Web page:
Review: Dreamfall Chapters Book 2 Rebels

Book 1 of Dreamfall Chapters wasn’t exactly a thrill ride. The story of Zoe Castillo’s new life in Propast following her year-long coma featured sharp writing and confounding moral dilemmas, but it didn’t seem to be going anywhere in a hurry. Following an exciting magical prison break at the very start of the episode, Zoe spent most of the episode’s four hour play time bringing lunch to her boyfriend and doing weird fetch quests for work. The Longest Journey series has always been like this – front loaded with world and character building, with the actual plot only coming into play a few hours in – but in an episodic game such deliberate pacing leaves early episodes feeling a little content-light. Fortunately, book 2 strikes a better balance and feels like a more complete, self-contained story.

In this episode we finally get to spend some quality time with Kian Alvane, the game’s other hero. Having been rescued from his execution, the former Azadi apostle now runs errands for the magical resistance, trying to earn their trust and set right the wrongs he perpetuated as a servant of the empire. Most of his time is spent in the empire-occupied city of Marcuria, ferreting out traitors to the rebel cause and sabotaging enemy supplies. It’s immediately apparent why these segments were left to the second episode – Marcuria is as sprawling as Propast and a sight to behold, a jumble of medieval architecture with an impossibly high marble tower rising into the clouds above it.

That’s both great and a little frustrating. Dreamfall Chapters leaves Kian free to explore the entire city, which makes it seem a lot more tangible than the standard three or four screen cities you see in most adventure games. On the other hand, most adventure games restrict their play areas for a reason, and running back and forth across a quarter mile of urban sprawl gets tiring fast, no matter how fantastic it might look. This is also an issue for Zoe, but at least the multi-layered structure of Propast means that no location is more than a minute away. As the game’s world becomes bigger with each passing chapter, the lack of a fast travel option is an ever-increasing concern.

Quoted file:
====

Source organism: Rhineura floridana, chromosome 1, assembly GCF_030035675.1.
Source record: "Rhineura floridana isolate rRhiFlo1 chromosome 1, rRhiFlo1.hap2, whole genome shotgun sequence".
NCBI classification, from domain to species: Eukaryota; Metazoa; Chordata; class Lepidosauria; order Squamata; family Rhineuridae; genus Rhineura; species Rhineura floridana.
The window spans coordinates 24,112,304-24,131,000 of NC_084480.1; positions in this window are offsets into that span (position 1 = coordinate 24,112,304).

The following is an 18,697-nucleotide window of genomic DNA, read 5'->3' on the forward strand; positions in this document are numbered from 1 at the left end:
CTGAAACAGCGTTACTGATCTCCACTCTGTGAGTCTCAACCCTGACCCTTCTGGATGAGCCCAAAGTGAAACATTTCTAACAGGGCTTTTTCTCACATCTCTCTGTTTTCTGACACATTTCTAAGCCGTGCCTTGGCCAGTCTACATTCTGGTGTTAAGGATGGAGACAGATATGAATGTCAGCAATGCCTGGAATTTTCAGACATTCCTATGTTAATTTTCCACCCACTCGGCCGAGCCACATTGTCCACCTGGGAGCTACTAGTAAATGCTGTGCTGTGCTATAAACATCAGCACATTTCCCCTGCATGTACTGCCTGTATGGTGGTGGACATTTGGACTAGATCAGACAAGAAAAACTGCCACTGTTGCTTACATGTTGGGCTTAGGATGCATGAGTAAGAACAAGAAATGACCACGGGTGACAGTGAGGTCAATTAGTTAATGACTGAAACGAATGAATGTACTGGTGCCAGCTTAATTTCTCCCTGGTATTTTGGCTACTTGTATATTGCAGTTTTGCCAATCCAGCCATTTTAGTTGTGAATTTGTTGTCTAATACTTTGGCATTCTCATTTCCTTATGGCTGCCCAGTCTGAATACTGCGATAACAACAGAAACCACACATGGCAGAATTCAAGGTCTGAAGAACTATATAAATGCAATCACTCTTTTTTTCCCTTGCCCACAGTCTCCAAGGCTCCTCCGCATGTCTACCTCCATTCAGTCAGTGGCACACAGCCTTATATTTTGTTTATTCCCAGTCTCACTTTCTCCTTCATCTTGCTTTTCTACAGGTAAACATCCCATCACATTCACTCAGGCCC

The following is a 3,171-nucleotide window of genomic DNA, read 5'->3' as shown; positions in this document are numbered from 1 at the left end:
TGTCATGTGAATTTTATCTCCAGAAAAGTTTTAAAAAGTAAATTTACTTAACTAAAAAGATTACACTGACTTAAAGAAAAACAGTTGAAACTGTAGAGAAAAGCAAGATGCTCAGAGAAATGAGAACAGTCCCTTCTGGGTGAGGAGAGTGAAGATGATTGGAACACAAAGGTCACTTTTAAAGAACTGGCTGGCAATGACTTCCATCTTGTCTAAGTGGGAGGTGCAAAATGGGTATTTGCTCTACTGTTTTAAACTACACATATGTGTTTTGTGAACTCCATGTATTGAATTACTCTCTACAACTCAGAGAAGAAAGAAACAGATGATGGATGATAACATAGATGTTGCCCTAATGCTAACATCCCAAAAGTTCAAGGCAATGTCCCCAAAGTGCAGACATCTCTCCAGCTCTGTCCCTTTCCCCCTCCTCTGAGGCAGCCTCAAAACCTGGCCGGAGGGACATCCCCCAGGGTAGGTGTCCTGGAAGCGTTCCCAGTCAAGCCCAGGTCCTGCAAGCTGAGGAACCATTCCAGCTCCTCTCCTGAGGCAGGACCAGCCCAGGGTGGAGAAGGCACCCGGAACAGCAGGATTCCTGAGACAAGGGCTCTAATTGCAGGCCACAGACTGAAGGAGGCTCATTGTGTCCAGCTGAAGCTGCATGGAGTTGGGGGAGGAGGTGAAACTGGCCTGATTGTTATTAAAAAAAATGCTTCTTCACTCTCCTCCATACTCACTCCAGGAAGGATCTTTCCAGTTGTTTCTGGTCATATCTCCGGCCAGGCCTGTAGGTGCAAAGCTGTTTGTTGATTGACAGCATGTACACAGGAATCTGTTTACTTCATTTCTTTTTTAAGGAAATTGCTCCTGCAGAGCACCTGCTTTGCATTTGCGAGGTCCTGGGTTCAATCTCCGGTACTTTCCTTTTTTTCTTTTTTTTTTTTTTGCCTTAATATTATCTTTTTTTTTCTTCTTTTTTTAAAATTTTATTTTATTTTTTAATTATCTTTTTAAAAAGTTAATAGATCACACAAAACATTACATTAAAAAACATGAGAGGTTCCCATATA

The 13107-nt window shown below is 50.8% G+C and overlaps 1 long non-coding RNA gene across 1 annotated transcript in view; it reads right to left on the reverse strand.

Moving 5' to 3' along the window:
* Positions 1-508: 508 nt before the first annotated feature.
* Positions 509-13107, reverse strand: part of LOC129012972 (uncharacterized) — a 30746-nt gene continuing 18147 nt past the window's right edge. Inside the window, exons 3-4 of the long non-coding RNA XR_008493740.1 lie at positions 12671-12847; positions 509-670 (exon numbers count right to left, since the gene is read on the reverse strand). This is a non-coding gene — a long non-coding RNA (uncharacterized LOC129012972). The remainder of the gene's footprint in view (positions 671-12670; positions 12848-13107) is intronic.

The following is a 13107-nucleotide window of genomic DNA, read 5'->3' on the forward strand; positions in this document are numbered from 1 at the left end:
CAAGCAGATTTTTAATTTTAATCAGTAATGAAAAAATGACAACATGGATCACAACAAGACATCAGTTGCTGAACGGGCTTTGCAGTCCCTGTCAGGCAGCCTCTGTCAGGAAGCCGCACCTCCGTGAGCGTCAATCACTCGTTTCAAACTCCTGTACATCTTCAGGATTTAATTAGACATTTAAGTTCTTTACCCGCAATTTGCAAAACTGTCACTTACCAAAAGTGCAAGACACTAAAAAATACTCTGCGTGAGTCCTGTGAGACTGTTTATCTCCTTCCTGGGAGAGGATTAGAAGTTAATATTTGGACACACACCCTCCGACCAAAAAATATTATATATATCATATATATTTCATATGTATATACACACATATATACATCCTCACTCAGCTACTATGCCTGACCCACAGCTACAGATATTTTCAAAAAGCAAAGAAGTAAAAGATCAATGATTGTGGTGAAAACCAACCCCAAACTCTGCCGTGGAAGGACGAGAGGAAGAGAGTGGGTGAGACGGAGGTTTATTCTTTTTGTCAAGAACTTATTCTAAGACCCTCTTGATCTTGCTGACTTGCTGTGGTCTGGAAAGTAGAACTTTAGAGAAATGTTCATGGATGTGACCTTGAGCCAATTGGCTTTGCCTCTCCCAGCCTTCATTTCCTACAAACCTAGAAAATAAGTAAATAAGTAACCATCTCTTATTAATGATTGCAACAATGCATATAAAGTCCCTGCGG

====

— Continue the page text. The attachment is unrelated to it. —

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Fortunately, both Zoe and Kian at least get up to some interesting things while they’re lost in each respective metropolis. Zoe’s memories seem to be on the verge of returning, but she’s distracted from them by real world concerns like fixing her relationship with her boyfriend and uncovering an apparent conspiracy within her political party. We get to spend more time with the quirky cast introduced in Book 1, including the affable newsman Sully, the crazy street vendor Nela, and Queenie, the enigmatic leader of the bricks. The plot meanders a bit, especially during a certain needlessly convoluted puzzle involving vent covers, but by the end of the book all the pieces start falling into place, and by all indications we’re in for an explosive third episode.

Kian crosses paths with several colorful denizens of Marcuria, such as Ulvic, the surprisingly tender barkeep of the Rooster & Kitten, and The Mole, a wizened crime lord who’s a cross between Yoda and Vito Corleone. His allies in the resistance are Enu, a young Zhid woman with a tendency to run her mouth, and Likho, a stone-faced Dolmari warrior with a personal vendetta against the apostle. The trio have stellar chemistry with one another, and their banter helps to lighten the tone of what’s otherwise a very dark part of the story. As an agent of the rebellion Kian has to do some seriously unsavory things.

Of course, there are plenty of choices to make in both worlds, and all of them have far-reaching potential implications. Red Thread has already begun to explore the consequences of certain choices from the last episode, from what Zoe brought Reza for lunch to whether Kian chose to leave a fellow prisoner to die. What I really like is that some of these choices are proving to have clear right and wrong answers. Most games bend over backwards to avoid making value judgments about any given player choice, but here it’s entirely possible to make bad decisions and be forced to live with the consequences. I only hope that Red Thread Games will be able to carry this through to the game’s conclusion.

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Closing Comments:

The main plot of Dreamfall Chapters has still yet to begin in earnest, but the character writing and world building are more than strong enough to carry us through to the next act. A lot does happen in this second episode — fates are changed, important decisions are made and the events to come are beginning to take shape. Red Thread Games has given us two spectacular worlds to explore, and while actually getting around those worlds can be a bit of a hassle, they’re still well worth visiting.